The right of private parties to sue aiders and abettors under federal securities fraud statutes has been a hotly debated issue in recent months. And, there is good reason for vigorous public debate. If such a right of action were available to securities class action plaintiffs, it could potentially expose mutual fund advisors, accounting firms, law firms, and a wide range of other secondary actors to liability for securities fraud. This, of course, would have far reaching implications for the institutional investing community. Not only would it greatly expand liability exposure for investment advisors and similar actors, it could also create an environment ripe for numerous large and complex securities class action suits.
When the Dodd-Frank Act passed into law earlier this summer it failed to give private litigants the power to sue aiders and abettors under federal securities fraud laws. Despite the best efforts of democratic Senator Arlen Spector and Representative Maxine Waters, the final version of the bill merely authorized a study by the Government Accountability Office (GAO) into the propriety of an aiding and abetting private right of action. The study must be presented to Congress within a year of the Act's enactment.
Although the Congressional/Executive process on aiding and abetting may take years, the same issue has been evolving in the courts for quite some time now. And, a watershed decision on the matter may be upon us. In June the U.S. Supreme Court granted certiorari to review the decision of the Fourth Circuit Court of Appeals in Janus Capital Group, Inc. v. First Derivative Traders, 78 U.S.L.W. 3271 (U.S. June 28, 2010)(No. 09-525). In the Janus Capital case, investors in a collection of mutual funds sued the holding company for the funds (Janus Capital Group) and the funds' investment advisor (Janus Capital Management) alleging that the mutual funds were managed in a way that was not consistent with what was reported in their prospectuses, which resulted in a loss to investors. The U.S. District Court in Maryland dismissed the case holding that neither of the defendants actually made or prepared the prospectuses. But, in May 2007, the Fourth Circuit Court of Appeals reversed the District Court's ruling finding that the investors asserted a viable claim under Section 10(b) because the defendants helped to draft and disseminate prospectuses with misleading statements. The Supreme Court is scheduled to hear the case on December 7, 2010.
Pursuant to Supreme Court rulings in First Interstate Bank of Denver, N.A., 511 U.S. 164 (1994) and Stonebridge Inv. Partners, LLC v. Scientific-Atlanta, Inc., 128 S.Ct. 761 (2008) there is no aiding and abetting liability in private actions under Section 10(b) of the Securities Exchange Act of 1934. Only "primary violators" may be sued for securities fraud, which does not include, according to Stonebridge, service providers. However, the Fourth Circuit's opinion in Janus Capital appears to take great strides to expand the scope of "primary violator" by elevating otherwise secondary actors like Janus Capital Group to the status of primary violators.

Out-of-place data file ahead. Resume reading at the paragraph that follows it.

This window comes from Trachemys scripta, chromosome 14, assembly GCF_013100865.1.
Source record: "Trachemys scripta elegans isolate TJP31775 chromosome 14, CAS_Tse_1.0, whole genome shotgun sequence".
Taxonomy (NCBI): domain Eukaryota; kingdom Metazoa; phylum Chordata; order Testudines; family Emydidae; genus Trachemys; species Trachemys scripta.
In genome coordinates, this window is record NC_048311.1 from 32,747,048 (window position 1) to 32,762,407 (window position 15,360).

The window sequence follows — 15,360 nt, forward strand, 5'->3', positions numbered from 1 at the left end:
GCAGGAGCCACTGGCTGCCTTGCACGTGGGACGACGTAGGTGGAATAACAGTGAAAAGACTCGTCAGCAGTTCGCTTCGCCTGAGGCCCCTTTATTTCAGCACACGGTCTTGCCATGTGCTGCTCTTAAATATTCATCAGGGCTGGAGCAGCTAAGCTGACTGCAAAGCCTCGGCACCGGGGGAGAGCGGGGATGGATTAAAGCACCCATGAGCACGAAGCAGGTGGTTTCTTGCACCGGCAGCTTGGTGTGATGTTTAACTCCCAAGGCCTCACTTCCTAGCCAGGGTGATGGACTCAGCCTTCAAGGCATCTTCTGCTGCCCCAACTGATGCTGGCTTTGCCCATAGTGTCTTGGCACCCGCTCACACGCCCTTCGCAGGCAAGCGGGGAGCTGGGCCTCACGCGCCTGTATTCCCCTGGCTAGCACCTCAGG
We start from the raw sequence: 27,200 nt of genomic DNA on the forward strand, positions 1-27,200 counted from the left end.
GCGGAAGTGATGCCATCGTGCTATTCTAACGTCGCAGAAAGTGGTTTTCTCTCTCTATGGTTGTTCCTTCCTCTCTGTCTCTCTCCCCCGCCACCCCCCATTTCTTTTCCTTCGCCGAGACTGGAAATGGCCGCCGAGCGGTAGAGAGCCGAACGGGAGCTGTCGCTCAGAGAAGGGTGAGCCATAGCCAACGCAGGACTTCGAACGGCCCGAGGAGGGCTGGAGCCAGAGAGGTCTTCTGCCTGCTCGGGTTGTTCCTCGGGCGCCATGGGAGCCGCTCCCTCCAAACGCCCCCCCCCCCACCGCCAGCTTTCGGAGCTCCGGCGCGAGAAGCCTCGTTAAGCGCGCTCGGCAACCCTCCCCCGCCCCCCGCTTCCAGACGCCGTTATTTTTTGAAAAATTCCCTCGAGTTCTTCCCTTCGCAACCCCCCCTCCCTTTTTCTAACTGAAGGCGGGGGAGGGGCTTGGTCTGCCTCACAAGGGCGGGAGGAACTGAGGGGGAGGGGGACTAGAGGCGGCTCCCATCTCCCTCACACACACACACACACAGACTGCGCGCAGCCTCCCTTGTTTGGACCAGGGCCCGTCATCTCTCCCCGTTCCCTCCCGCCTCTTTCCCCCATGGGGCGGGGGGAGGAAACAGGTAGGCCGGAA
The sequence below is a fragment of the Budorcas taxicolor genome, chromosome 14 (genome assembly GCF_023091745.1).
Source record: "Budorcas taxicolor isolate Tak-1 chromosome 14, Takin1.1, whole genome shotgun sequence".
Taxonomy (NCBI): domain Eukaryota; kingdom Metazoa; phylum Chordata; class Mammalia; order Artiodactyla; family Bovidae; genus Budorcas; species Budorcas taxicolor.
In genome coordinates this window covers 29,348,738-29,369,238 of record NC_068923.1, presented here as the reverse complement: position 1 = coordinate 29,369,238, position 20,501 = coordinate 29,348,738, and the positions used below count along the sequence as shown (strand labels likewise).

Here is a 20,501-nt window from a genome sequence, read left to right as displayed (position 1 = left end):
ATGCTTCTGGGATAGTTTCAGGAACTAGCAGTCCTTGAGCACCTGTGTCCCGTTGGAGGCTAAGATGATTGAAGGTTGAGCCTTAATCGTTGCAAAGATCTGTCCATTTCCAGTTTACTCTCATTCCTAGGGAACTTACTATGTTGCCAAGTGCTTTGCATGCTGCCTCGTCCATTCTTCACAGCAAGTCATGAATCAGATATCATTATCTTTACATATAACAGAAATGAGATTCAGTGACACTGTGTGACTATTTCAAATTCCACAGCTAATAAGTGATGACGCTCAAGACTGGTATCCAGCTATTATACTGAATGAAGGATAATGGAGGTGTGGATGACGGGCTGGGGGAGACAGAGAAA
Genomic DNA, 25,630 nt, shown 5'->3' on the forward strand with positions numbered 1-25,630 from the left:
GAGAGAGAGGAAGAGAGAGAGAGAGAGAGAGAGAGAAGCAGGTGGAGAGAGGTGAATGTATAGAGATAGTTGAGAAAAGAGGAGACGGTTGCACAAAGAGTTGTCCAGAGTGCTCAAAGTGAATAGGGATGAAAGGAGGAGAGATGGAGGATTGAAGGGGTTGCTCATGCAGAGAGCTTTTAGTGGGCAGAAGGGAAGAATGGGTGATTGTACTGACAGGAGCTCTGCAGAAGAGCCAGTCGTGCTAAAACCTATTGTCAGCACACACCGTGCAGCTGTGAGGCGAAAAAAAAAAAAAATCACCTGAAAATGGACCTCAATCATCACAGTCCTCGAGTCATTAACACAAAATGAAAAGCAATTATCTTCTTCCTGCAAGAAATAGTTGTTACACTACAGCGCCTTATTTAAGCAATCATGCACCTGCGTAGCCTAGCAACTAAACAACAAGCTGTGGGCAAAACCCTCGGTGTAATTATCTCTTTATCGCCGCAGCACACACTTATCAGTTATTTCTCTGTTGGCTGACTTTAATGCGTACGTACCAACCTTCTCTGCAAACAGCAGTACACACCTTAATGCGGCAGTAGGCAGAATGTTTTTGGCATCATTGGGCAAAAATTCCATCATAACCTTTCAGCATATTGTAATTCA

It is difficult to say for sure how the Supreme Court will rule in the Janus Capital case. But, it appears likely that they would overturn the Fourth Circuit. If the Morrison v. NAB case decided earlier this summer is any indicator, the Court seems poised to dilute the potency of securities fraud litigation. Limiting the number of actors in the chain of securities fraud liability would certainly move in-step with the Court's decision in Morrison to leave investors in foreign traded securities without recourse in U.S. courts. Despite a plea by the Obama Administration in May not to grant certiorari in the Janus Capital case, the Court moved forward. It may be looking to both clarify and strengthen its previous decisions on the aider and abettor private right of action.
While the outcome of the Janus Capital case is still unknown, if the Court does in fact uphold the Fourth Circuit's opinion the implications could be varied. Some commentators have predicted a deluge of securities class action suits against the spectrum of actors who may be affiliated with a fraudulent prospectus. Still, others have argued that the Fourth Circuit's opinion addresses only actors who took a direct role in the fraud by both drafting and disseminating allegedly fraudulent materials. The truth on this matter is anyone's guess. At least one thing is true, however. The question of whether there will be a significant expansion of liability under the securities fraud laws, and, therefore, a substantial expansion of the securities class action universe could be decided in December 2010.